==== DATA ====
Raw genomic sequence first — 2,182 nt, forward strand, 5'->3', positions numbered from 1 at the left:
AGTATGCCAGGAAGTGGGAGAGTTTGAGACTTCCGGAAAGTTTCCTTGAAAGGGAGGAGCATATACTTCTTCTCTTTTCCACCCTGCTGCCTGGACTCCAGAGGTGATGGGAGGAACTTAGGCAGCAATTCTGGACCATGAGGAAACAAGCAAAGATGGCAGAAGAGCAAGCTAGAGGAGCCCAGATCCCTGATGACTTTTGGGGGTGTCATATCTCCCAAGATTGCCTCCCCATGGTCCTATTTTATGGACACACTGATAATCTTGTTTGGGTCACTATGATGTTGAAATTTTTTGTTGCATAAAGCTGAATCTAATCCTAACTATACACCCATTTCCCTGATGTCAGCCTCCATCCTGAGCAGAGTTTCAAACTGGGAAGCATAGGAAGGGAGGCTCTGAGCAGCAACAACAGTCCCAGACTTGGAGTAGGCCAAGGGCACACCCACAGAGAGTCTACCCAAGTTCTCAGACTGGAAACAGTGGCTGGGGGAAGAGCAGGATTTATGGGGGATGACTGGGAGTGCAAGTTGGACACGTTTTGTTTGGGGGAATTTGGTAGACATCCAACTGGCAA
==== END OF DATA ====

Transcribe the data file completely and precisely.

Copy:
Raw genomic sequence first — 2,182 nt, forward strand, 5'->3', positions numbered from 1 at the left:
AGTATGCCAGGAAGTGGGAGAGTTTGAGACTTCCGGAAAGTTTCCTTGAAAGGGAGGAGCATATACTTCTTCTCTTTTCCACCCTGCTGCCTGGACTCCAGAGGTGATGGGAGGAACTTAGGCAGCAATTCTGGACCATGAGGAAACAAGCAAAGATGGCAGAAGAGCAAGCTAGAGGAGCCCAGATCCCTGATGACTTTTGGGGGTGTCATATCTCCCAAGATTGCCTCCCCATGGTCCTATTTTATGGACACACTGATAATCTTGTTTGGGTCACTATGATGTTGAAATTTTTTGTTGCATAAAGCTGAATCTAATCCTAACTATACACCCATTTCCCTGATGTCAGCCTCCATCCTGAGCAGAGTTTCAAACTGGGAAGCATAGGAAGGGAGGCTCTGAGCAGCAACAACAGTCCCAGACTTGGAGTAGGCCAAGGGCACACCCACAGAGAGTCTACCCAAGTTCTCAGACTGGAAACAGTGGCTGGGGGAAGAGCAGGATTTATGGGGGATGACTGGGAGTGCAAGTTGGACACGTTTTGTTTGGGGGAATTTGGTAGACATCCAACTGGCAA